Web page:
Though it's unlikely they would start immediately, the Feds said that these are stray and escaped horses and that they pose a public hazard. But advocates who oppose the roundup say these horses are part of the last vestige of an estimated half million "wild" horses that used to roam Arizona.
In a notice posted
to much controversy last week, the Forest Service said people have until this Friday to claim their "stray" horses, before service officials may begin removing the horses from Salt River in Tonto National Forest.
With that Friday deadline looming, anger at the federal government turned to action -- swift and organized. So much so, that it garnered a response from Arizona Gov. Doug Ducey.
"Feds should leave our free roaming & #wildhorses alone. But if they don't, #AZ will do everything we can to protect them and provide sanctuary," Ducey said in a tweet posted Wednesday afternoon.
The Salt River Wild Horse Management group, an advocacy group committed to preservation of the Salt River herd, has rounded up opposition to the feds. Within two days, a petition posted
by the group on Change.org had received over 75,000 signatures. According to Jason Volentine, a reporter for CNN affiliate KPHO/KTVK
, about 100 people gathered for a protest on Tuesday and another is planned for Friday night.
"It's so indicative, we believe, of mankind and our government to just say, 'Let's manage this into extinction,' " said Simone Netherlands, president of the group, to KPHO/KTVK.
According to the advocacy group, a century ago, some 500,000 wild horses roamed the Arizona desert. Today, they say the number is down to 500.
But the Forest Service has said the wild herd that once roamed the Tonto National Forest no longer exists. The agency cited a 1974 census that counted only seven horses and a 1993 census which found only two. The service believes the current herd emerged in the early 2000s partially as a result of a 2002 fire that burned several miles of boundary fence and is therefore not genuinely wild.
The horse population in Tonto is thought to be somewhere between 60 and 100.
According to the Forest Service, Tonto is among the most popular "urban" forests in the country, receiving almost 6 million visitors every year.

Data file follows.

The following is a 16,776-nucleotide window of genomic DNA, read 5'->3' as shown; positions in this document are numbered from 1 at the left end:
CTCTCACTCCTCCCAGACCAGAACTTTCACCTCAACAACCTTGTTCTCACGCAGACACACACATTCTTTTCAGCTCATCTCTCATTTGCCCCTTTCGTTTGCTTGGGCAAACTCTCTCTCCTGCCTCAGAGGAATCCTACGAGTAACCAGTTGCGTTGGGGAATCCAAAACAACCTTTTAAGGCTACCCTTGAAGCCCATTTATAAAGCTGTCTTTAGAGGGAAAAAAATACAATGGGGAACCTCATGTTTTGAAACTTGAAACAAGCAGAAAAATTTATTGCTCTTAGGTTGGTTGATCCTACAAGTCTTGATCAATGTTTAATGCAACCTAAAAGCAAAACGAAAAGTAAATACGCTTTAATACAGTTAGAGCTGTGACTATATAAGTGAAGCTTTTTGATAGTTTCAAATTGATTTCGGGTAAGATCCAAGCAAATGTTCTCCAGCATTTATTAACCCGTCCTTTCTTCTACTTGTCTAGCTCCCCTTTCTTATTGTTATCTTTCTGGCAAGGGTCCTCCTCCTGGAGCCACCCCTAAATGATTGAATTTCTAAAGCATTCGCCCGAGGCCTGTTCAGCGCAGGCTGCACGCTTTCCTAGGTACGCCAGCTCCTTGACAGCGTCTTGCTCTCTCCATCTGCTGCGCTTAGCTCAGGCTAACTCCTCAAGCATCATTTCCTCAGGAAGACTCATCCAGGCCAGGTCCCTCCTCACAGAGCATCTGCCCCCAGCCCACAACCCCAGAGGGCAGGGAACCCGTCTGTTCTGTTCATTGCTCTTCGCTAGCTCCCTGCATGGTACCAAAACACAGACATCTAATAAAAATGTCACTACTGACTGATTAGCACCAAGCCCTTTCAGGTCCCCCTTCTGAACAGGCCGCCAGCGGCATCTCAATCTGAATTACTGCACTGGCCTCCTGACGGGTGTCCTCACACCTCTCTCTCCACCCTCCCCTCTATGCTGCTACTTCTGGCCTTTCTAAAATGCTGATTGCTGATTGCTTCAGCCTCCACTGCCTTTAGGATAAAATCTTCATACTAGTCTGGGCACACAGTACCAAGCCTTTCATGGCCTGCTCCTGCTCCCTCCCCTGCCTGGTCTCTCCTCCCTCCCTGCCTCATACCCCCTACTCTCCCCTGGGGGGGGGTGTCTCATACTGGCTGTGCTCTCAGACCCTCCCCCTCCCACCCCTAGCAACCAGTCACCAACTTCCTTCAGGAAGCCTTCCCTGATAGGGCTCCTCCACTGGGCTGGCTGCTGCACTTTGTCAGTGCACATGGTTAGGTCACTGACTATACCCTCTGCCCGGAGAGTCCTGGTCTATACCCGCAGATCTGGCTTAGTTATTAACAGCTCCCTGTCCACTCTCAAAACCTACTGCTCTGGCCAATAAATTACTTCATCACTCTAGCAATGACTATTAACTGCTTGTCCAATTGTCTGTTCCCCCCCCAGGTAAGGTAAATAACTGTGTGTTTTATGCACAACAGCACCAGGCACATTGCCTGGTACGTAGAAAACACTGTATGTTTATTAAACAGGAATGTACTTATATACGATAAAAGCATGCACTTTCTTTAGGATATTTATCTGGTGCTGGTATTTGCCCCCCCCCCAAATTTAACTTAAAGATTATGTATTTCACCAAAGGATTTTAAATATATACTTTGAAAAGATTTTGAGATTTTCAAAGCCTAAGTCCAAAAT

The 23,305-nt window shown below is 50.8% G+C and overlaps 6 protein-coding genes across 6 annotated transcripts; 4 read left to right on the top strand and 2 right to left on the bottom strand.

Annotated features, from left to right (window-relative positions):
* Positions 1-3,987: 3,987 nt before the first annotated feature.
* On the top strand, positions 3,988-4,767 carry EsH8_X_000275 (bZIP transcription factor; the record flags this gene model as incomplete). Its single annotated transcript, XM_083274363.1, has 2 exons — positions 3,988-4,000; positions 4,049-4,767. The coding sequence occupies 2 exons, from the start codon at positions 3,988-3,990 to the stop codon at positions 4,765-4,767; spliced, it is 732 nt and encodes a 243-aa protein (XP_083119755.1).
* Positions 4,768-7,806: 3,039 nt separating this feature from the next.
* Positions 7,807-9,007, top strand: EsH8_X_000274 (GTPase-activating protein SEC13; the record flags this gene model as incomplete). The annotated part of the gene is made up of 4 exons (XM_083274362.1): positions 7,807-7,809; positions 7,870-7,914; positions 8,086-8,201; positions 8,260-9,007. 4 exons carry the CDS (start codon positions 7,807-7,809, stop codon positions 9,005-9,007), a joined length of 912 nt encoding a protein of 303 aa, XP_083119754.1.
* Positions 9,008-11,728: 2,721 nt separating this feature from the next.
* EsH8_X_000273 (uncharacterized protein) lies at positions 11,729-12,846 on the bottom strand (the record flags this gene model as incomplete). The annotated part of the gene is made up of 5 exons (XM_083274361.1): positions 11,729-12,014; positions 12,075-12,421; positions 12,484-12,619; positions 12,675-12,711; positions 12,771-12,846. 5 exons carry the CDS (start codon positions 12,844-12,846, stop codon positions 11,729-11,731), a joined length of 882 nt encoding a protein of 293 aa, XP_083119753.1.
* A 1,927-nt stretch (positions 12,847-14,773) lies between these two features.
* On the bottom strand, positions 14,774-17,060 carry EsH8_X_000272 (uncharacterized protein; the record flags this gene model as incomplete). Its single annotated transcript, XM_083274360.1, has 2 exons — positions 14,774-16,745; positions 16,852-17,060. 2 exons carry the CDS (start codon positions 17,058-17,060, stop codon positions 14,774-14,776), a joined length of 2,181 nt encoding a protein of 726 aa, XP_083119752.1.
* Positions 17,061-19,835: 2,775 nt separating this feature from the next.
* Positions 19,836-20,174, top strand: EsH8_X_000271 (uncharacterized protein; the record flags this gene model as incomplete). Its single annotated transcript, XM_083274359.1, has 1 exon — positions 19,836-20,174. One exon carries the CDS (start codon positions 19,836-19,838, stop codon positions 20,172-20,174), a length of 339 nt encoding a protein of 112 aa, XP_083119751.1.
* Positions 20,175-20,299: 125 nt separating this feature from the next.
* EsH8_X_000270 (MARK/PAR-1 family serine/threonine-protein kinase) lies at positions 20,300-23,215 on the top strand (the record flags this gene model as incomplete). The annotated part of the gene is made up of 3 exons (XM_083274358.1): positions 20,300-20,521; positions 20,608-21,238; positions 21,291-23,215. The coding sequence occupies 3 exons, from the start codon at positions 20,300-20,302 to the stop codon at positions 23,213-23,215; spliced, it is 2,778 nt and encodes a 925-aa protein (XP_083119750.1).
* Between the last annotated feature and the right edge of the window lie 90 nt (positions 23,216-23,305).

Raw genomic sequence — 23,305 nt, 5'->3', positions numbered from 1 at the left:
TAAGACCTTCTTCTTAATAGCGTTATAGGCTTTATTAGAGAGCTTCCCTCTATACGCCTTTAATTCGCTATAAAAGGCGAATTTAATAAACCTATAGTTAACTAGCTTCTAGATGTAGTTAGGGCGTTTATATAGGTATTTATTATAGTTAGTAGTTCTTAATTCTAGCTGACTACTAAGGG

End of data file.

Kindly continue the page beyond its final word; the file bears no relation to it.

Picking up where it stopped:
What is 'wild'?
The Forest Service disputes that the horses are actually wild. The agency said it believes the horses are strays, which were either let loose or escaped into the forest, and that the wild herd which once lived in the national forest no longer exists. The agency said much of the current population appeared after a 2002 fire that destroyed several miles of fencing.
"These horses have come off of other people's property over the years," Tonto National Forest spokesperson Carrie Templin told KPHO/KTVK. "We are trying to return them to their rightful owners."
If the Forest Service decides the horses are strays, then they will be transferred to the Arizona Department of Agriculture following the roundup. In its notice, the Forest Service said the horses would then be sold as livestock at a public auction and remaining horses could be sold in a private sale or possibly destroyed.
The Forest Service views this as a public safety issue. Officials worry that the horses will pose a danger to people on roads and in campsites. They also say that the Forest Service has no authority to manage this herd due to a federal law passed in the 1970s governing the management of wild horses.
Forest officials said that the roundup will not occur immediately after the Friday deadline, but representatives for the Tonto National Forest told KPHO/KTVK only an act of Congress could keep the horses there.
None of this has quelled the growing outrage that has followed the Forest Service's public notice of its intent to round up the horses.
For the advocates who view the horses as the legacy of a once robust herd of wild horses, the notice was devastating.
The Salt River Wild Horse Management Group has moved to seek an injunction against the Forest Service in federal court. In an interview with CNN, the group's attorney, Bill Miller, said the Forest Service had not fulfilled its legal requirements, including the completion of an environmental impact study. He also said that the group had evidence that the horses were indeed wild. CNN contacted the Forest Service regarding Miller's claims about legal requirements and alleged evidence that the horses are wild on August 5.
In the moments before Netherlands and Miller planned to file the group's suit, Miller said he hoped the court would act quickly and grant him a hearing before the Forest Service's deadline.
"What we can't have them do is round (the horses) up, to auction them or slaughter them," said Miller. "You know we won't stand for that."
On August 12, Forest Service spokesperson Carrie Templin spoke with CNN. Templin said the agency had yet to begin the roundup of horses following the August 7 deadline.
Responding to other claims, Templin said the agency continues to view the horses as livestock and that they do not enjoy the protections afforded wild herds. The Forest Service has no need or obligation to complete an environmental impact study, she said.
The agency was coordinating with state officials and the Arizona Congressional delegation to find a workable solution, Templin said. As of now, the Forest Service has no roundup scheduled.